Banking News

RBS moves on from 293-year-old name to become NatWest

RBS moves on from 293-year-old name to become NatWest

(14 February 2020 – United Kingdom) Royal Bank of Scotland is rebranding to become NatWest, in an attempt to put its 2008 government bailout and its association with the financial collapse behind it.

Chief Executive Alison Rose highlighted the groups' new goals to become a ‘purpose-led bank’ focused on enterprise, learning and climate, describing her strategy as the ‘start of a new era’.

NatWest is the biggest consumer-facing brand within the RBS group, accounting for 80% of its profits. Under the new strategy, Ms Rose has pledged that NatWest will be "honest and fair with customers and suppliers; a good citizen; a guardian for future generations; and a responsible and responsive employer".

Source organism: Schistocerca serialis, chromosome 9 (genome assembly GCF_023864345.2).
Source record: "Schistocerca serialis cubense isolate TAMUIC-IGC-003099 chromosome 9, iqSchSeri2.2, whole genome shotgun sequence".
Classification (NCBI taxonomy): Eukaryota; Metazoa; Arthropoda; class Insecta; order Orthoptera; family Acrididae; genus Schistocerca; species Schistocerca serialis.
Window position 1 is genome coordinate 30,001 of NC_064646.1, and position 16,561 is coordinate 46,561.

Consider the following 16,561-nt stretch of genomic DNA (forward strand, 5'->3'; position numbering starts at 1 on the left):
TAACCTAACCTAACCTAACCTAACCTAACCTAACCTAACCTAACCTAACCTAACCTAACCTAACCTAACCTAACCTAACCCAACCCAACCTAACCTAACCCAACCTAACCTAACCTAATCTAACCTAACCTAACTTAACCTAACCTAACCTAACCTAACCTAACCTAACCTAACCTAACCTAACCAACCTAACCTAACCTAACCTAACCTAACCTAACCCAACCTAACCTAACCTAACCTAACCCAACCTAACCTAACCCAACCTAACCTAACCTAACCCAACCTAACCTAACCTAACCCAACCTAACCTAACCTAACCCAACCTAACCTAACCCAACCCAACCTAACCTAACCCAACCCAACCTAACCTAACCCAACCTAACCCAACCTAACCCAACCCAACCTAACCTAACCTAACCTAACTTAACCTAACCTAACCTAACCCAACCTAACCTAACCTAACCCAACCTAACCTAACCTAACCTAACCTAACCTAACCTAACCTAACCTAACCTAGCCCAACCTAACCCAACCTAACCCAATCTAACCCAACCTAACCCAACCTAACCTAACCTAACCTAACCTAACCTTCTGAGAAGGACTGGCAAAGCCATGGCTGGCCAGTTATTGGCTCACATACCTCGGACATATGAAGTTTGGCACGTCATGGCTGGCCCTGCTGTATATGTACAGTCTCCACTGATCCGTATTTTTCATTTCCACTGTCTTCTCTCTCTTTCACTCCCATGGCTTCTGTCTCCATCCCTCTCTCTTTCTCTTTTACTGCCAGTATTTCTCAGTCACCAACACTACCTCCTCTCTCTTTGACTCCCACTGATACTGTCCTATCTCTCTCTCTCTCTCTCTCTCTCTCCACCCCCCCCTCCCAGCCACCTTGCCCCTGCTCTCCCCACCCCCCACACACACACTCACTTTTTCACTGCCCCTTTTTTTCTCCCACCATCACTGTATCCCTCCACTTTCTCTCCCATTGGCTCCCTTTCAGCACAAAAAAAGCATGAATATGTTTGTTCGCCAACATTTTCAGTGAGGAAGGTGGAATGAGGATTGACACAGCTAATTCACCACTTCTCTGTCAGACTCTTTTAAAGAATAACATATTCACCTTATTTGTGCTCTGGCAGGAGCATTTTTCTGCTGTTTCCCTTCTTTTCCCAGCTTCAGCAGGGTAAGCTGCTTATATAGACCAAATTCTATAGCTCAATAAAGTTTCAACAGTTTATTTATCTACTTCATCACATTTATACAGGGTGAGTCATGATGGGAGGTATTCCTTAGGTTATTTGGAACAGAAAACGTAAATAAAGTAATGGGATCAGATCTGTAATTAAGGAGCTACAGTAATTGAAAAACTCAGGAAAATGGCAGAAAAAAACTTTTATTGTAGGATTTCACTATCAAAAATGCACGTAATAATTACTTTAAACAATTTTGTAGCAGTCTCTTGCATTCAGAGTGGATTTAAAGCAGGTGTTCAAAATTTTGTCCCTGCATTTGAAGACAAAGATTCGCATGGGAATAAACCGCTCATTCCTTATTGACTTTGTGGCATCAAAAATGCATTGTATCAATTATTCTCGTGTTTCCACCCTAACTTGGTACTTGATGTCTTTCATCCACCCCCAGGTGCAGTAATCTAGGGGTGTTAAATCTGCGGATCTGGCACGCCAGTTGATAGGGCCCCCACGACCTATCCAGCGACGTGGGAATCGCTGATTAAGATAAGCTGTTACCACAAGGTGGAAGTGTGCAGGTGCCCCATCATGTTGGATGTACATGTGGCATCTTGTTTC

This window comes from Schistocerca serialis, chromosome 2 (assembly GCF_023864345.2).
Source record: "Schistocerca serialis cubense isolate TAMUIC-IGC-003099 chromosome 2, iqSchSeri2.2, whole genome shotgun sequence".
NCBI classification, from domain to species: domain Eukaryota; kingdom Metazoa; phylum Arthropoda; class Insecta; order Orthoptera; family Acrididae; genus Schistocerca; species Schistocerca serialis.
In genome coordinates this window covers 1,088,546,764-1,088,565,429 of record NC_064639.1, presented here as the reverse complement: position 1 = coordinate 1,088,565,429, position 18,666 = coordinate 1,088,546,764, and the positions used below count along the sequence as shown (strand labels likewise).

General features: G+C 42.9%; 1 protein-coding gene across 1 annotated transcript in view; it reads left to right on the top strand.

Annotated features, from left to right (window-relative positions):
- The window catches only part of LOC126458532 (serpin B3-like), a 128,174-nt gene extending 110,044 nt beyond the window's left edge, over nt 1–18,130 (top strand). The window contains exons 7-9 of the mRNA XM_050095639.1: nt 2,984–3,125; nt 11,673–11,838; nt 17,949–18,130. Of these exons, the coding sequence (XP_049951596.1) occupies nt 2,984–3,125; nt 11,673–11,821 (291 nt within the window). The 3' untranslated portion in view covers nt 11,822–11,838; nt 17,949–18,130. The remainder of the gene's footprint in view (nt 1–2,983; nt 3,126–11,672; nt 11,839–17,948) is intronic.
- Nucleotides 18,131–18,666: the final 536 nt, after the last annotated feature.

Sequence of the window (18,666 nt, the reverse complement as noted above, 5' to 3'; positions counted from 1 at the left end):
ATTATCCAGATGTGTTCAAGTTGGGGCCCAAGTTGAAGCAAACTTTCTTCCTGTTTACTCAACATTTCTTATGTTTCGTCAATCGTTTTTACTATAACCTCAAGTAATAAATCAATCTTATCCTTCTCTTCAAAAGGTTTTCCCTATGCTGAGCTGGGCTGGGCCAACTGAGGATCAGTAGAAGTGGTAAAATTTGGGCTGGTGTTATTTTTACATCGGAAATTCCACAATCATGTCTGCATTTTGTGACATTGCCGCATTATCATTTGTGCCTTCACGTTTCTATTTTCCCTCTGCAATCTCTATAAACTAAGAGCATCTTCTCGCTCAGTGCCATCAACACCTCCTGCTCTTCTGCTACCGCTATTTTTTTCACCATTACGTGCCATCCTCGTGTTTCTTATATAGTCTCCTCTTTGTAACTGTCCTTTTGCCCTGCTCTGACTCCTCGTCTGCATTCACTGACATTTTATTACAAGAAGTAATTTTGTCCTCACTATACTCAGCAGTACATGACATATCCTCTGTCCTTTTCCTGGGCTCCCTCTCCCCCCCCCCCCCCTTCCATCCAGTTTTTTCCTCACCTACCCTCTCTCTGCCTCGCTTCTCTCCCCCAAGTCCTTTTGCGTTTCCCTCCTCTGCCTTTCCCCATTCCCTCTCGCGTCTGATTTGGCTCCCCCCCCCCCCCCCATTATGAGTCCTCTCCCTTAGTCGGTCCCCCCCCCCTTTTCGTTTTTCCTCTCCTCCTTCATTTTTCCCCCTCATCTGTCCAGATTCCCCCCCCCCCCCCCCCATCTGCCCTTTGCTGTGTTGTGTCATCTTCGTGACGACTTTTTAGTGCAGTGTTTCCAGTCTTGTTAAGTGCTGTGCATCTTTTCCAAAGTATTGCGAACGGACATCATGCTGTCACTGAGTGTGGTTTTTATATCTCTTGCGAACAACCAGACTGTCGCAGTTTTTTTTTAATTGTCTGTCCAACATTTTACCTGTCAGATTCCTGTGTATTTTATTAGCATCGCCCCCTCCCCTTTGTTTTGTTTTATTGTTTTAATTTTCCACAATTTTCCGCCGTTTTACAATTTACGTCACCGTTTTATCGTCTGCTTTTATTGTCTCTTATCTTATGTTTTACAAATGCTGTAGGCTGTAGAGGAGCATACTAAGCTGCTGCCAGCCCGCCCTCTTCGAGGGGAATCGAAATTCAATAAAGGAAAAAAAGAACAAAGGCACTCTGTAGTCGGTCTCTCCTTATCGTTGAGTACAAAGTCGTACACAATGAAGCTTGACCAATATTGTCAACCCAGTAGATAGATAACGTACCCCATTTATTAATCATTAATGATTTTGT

On climate change, the bank intends to reach net carbon zero by the end of the year, stop lending to coal companies by the end of the decade, and halve the climate impact of its financing activities within ten years.

Existing RBS bank branches – most of which are in Scotland – will keep their name, as will Ulster Bank in Northern Ireland.

Despite ditching the Scottish name, the chairman, Howard Davies, said the bank’s headquarters would remain in Edinburgh. “We’re not unscrewing any brass plaques at this point,” he said. However, Ms Rose, the first woman to run one of the “big four” lenders, will be based in London.

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